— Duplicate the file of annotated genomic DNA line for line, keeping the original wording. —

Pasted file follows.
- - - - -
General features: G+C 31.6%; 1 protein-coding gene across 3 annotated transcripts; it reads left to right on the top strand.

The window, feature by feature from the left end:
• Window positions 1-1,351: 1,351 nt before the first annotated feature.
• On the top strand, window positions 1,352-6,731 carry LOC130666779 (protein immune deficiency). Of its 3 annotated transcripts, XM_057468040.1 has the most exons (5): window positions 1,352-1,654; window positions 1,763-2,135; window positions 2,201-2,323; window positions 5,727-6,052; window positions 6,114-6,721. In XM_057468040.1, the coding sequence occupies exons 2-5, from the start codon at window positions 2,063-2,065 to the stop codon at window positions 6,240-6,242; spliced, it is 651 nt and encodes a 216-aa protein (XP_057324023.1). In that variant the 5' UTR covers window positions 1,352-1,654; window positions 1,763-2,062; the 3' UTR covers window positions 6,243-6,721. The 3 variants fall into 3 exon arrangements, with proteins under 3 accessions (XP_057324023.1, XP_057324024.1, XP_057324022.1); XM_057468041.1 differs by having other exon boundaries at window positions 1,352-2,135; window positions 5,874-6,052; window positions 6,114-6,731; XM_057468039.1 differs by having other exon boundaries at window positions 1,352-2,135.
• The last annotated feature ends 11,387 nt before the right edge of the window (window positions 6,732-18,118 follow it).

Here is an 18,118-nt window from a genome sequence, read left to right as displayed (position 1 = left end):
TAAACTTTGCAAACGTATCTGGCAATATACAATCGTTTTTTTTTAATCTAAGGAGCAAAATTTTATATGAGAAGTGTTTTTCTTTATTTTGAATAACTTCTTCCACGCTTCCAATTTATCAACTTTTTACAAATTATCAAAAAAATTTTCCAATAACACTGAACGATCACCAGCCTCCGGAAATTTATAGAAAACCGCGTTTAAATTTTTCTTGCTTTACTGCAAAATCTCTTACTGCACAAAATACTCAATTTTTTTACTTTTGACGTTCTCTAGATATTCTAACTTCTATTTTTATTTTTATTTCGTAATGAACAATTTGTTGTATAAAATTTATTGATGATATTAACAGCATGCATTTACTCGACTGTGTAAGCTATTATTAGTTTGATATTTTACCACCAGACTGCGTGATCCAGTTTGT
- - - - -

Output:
General features: G+C 31.6%; 1 protein-coding gene across 3 annotated transcripts; it reads left to right on the top strand.

The window, feature by feature from the left end:
• Window positions 1-1,351: 1,351 nt before the first annotated feature.
• On the top strand, window positions 1,352-6,731 carry LOC130666779 (protein immune deficiency). Of its 3 annotated transcripts, XM_057468040.1 has the most exons (5): window positions 1,352-1,654; window positions 1,763-2,135; window positions 2,201-2,323; window positions 5,727-6,052; window positions 6,114-6,721. In XM_057468040.1, the coding sequence occupies exons 2-5, from the start codon at window positions 2,063-2,065 to the stop codon at window positions 6,240-6,242; spliced, it is 651 nt and encodes a 216-aa protein (XP_057324023.1). In that variant the 5' UTR covers window positions 1,352-1,654; window positions 1,763-2,062; the 3' UTR covers window positions 6,243-6,721. The 3 variants fall into 3 exon arrangements, with proteins under 3 accessions (XP_057324023.1, XP_057324024.1, XP_057324022.1); XM_057468041.1 differs by having other exon boundaries at window positions 1,352-2,135; window positions 5,874-6,052; window positions 6,114-6,731; XM_057468039.1 differs by having other exon boundaries at window positions 1,352-2,135.
• The last annotated feature ends 11,387 nt before the right edge of the window (window positions 6,732-18,118 follow it).

Here is an 18,118-nt window from a genome sequence, read left to right as displayed (position 1 = left end):
TAAACTTTGCAAACGTATCTGGCAATATACAATCGTTTTTTTTTAATCTAAGGAGCAAAATTTTATATGAGAAGTGTTTTTCTTTATTTTGAATAACTTCTTCCACGCTTCCAATTTATCAACTTTTTACAAATTATCAAAAAAATTTTCCAATAACACTGAACGATCACCAGCCTCCGGAAATTTATAGAAAACCGCGTTTAAATTTTTCTTGCTTTACTGCAAAATCTCTTACTGCACAAAATACTCAATTTTTTTACTTTTGACGTTCTCTAGATATTCTAACTTCTATTTTTATTTTTATTTCGTAATGAACAATTTGTTGTATAAAATTTATTGATGATATTAACAGCATGCATTTACTCGACTGTGTAAGCTATTATTAGTTTGATATTTTACCACCAGACTGCGTGATCCAGTTTGT